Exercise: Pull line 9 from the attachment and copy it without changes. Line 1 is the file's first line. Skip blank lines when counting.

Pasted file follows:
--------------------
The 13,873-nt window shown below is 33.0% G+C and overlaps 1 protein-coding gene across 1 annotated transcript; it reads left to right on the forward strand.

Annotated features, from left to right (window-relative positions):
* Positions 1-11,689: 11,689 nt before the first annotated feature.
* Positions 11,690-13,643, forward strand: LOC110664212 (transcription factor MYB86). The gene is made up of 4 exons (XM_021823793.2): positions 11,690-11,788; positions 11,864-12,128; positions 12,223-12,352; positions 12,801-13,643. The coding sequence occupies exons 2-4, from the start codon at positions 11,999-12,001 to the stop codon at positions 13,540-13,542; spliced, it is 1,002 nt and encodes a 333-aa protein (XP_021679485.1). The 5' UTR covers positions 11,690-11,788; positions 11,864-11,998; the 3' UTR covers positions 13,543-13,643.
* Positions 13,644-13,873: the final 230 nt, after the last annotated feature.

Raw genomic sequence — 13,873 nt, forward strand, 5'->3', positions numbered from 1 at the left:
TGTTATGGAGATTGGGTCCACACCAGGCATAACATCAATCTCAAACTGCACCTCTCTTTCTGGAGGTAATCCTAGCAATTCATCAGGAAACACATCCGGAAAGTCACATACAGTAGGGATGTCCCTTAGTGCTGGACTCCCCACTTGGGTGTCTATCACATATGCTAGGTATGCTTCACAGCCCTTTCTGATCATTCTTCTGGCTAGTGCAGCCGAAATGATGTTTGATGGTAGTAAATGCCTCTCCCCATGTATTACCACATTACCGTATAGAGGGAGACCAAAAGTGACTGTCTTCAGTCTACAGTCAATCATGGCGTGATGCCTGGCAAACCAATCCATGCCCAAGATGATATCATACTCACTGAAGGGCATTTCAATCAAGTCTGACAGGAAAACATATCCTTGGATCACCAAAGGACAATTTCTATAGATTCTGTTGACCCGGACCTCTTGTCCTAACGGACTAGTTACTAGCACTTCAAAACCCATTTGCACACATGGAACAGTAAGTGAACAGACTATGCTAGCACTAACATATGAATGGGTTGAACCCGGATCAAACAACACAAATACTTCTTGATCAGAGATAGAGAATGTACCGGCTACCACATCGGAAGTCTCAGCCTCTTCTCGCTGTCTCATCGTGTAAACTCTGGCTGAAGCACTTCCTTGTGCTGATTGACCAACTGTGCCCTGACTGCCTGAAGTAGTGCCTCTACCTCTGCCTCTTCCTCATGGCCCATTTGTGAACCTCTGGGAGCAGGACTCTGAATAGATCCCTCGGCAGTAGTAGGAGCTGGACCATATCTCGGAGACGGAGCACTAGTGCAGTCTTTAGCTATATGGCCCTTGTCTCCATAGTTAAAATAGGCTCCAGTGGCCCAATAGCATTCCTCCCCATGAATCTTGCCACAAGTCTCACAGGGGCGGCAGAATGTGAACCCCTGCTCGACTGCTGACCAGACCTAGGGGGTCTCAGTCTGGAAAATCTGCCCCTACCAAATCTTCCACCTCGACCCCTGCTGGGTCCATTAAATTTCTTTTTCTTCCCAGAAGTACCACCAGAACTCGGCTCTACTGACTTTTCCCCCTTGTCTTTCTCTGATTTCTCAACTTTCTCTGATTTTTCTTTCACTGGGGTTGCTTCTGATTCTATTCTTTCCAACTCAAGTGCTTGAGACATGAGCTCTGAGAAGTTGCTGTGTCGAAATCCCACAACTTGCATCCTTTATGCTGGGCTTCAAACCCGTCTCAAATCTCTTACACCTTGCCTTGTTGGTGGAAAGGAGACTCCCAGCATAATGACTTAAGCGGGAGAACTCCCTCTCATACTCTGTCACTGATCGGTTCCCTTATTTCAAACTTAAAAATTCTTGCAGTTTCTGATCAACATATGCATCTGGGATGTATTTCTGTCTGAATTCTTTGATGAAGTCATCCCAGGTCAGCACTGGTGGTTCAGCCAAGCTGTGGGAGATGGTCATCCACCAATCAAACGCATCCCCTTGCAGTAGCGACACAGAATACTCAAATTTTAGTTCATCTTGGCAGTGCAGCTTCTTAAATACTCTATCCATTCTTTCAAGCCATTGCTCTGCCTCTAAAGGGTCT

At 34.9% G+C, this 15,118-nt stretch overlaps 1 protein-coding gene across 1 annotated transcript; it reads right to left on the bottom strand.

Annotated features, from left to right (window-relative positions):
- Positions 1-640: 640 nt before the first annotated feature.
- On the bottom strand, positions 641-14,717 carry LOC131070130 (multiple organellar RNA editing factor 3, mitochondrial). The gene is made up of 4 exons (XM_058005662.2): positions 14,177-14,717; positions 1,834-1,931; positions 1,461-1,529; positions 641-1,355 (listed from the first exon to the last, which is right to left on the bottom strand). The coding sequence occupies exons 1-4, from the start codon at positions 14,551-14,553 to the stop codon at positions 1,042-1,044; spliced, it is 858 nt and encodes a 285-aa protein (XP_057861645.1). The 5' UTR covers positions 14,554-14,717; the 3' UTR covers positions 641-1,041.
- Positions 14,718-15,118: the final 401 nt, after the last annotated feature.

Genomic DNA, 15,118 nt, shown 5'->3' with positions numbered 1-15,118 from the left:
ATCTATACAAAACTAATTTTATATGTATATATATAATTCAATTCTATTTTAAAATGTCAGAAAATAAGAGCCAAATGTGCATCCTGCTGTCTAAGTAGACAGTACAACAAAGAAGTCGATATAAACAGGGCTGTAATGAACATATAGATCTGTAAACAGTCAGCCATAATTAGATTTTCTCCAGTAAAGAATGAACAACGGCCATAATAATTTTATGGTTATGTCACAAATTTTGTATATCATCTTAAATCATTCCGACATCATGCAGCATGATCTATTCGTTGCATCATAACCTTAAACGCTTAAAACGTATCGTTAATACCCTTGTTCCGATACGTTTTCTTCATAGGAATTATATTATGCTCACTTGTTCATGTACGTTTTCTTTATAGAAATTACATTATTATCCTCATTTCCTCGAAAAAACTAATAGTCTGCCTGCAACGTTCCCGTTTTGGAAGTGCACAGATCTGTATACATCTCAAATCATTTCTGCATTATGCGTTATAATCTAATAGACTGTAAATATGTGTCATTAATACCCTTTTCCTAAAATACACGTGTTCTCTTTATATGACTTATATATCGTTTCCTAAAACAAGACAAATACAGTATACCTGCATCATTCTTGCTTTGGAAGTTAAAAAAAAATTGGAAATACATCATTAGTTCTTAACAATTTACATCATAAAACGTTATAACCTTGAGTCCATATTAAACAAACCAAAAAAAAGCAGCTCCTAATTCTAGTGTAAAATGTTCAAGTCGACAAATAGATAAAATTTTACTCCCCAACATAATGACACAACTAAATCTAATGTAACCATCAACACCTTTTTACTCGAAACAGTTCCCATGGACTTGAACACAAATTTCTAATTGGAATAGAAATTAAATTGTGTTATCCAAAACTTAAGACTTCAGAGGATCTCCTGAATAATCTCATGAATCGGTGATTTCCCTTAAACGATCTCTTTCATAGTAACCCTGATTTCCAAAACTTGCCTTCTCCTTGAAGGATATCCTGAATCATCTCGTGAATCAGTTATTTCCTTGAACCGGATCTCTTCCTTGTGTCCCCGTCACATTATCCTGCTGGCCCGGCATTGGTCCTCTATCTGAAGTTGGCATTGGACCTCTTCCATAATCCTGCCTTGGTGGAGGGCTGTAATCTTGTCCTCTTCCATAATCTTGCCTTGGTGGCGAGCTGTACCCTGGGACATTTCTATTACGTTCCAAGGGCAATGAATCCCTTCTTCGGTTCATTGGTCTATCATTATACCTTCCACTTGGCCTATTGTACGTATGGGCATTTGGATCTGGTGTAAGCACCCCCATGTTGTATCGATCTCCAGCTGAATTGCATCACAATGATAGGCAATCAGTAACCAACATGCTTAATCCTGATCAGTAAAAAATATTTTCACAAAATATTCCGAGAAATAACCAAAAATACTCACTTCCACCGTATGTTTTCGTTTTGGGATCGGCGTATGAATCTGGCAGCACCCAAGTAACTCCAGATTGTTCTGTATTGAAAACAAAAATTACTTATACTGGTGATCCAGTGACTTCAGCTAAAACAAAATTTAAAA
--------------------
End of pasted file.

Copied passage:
Annotated features, from left to right (window-relative positions):